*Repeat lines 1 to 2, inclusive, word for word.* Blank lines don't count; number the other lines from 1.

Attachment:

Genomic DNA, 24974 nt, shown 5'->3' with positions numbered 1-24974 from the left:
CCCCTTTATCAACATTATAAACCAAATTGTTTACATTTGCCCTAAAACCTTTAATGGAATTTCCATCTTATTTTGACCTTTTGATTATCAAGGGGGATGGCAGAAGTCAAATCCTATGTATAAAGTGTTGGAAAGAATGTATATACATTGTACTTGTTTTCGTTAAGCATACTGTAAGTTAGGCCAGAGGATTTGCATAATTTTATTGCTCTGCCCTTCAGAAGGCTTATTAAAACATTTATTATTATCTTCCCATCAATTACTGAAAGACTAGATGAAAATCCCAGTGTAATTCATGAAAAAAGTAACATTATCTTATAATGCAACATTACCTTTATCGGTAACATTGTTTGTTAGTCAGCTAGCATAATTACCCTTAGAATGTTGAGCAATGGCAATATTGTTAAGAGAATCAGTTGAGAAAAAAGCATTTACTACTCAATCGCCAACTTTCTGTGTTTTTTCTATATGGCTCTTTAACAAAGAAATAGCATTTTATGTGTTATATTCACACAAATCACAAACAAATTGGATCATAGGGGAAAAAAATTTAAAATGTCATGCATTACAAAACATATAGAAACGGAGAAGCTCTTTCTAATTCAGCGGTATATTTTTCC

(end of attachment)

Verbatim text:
Genomic DNA, 24974 nt, shown 5'->3' with positions numbered 1-24974 from the left:
CCCCTTTATCAACATTATAAACCAAATTGTTTACATTTGCCCTAAAACCTTTAATGGAATTTCCATCTTATTTTGACCTTTTGATTATCAAGGGGGATGGCAGAAGTCAAATCCTATGTATAAAGTGTTGGAAAGAATGTATATACATTGTACTTGTTTTCGTTAAGCATACTGTAAGTTAGGCCAGAGGATTTGCATAATTTTATTGCTCTGCCCTTCAGAAGGCTTATTAAAACATTTATTATTATCTTCCCATCAATTACTGAAAGACTAGATGAAAATCCCAGTGTAATTCATGAAAAAAGTAACATTATCTTATAATGCAACATTACCTTTATCGGTAACATTGTTTGTTAGTCAGCTAGCATAATTACCCTTAGAATGTTGAGCAATGGCAATATTGTTAAGAGAATCAGTTGAGAAAAAAGCATTTACTACTCAATCGCCAACTTTCTGTGTTTTTTCTATATGGCTCTTTAACAAAGAAATAGCATTTTATGTGTTATATTCACACAAATCACAAACAAATTGGATCATAGGGGAAAAAAATTTAAAATGTCATGCATTACAAAACATATAGAAACGGAGAAGCTCTTTCTAATTCAGCGGTATATTTTTCC